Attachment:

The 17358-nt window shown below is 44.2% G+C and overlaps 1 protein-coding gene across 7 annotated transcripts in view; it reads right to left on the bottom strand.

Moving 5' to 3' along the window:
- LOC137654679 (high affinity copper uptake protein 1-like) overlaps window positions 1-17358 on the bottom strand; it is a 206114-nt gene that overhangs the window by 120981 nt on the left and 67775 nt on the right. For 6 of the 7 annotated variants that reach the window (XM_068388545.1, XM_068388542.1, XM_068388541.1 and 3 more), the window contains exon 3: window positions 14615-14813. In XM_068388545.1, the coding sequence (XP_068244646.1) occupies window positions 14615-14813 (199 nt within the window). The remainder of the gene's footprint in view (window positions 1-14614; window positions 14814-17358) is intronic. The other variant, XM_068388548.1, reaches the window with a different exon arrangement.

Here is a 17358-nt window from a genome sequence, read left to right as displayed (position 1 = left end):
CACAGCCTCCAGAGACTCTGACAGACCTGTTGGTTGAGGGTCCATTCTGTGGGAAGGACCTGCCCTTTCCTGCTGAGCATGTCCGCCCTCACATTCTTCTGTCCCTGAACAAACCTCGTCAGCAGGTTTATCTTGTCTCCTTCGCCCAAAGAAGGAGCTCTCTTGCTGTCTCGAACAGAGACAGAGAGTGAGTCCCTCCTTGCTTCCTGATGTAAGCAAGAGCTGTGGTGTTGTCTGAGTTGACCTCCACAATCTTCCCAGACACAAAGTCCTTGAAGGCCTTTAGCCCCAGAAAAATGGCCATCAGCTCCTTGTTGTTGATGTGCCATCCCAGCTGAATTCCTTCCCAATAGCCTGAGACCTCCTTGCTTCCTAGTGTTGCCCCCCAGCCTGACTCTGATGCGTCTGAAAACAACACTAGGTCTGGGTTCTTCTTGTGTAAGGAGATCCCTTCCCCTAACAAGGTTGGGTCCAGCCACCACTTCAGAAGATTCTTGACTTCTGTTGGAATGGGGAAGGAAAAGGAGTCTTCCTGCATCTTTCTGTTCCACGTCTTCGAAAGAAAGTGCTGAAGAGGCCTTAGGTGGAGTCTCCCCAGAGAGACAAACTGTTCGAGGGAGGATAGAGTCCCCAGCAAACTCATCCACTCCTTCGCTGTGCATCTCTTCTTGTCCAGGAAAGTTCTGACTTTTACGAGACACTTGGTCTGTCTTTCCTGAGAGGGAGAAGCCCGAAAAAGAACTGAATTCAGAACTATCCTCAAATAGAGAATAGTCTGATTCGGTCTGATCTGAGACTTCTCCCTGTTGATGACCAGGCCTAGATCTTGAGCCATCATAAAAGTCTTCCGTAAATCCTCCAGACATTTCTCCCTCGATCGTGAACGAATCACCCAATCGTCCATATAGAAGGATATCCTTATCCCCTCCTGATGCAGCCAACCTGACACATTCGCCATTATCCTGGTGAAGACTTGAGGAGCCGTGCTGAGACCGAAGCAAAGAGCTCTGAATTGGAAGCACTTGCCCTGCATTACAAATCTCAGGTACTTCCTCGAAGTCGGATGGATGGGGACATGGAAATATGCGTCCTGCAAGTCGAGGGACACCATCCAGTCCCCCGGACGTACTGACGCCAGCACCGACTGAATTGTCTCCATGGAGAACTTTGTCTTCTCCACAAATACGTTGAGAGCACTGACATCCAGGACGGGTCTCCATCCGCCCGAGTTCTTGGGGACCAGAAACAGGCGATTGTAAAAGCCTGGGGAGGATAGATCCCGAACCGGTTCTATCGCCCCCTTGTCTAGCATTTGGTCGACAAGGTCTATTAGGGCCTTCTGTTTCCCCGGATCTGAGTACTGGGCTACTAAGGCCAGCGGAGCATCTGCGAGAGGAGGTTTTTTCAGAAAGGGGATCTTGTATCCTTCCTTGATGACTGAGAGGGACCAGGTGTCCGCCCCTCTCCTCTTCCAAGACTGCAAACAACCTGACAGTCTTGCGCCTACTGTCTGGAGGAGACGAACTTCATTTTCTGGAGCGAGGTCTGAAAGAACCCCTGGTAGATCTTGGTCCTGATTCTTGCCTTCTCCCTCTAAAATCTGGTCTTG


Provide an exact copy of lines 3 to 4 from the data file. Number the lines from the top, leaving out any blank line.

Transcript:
- LOC137654679 (high affinity copper uptake protein 1-like) overlaps window positions 1-17358 on the bottom strand; it is a 206114-nt gene that overhangs the window by 120981 nt on the left and 67775 nt on the right. For 6 of the 7 annotated variants that reach the window (XM_068388545.1, XM_068388542.1, XM_068388541.1 and 3 more), the window contains exon 3: window positions 14615-14813. In XM_068388545.1, the coding sequence (XP_068244646.1) occupies window positions 14615-14813 (199 nt within the window). The remainder of the gene's footprint in view (window positions 1-14614; window positions 14814-17358) is intronic. The other variant, XM_068388548.1, reaches the window with a different exon arrangement.

Here is a 17358-nt window from a genome sequence, read left to right as displayed (position 1 = left end):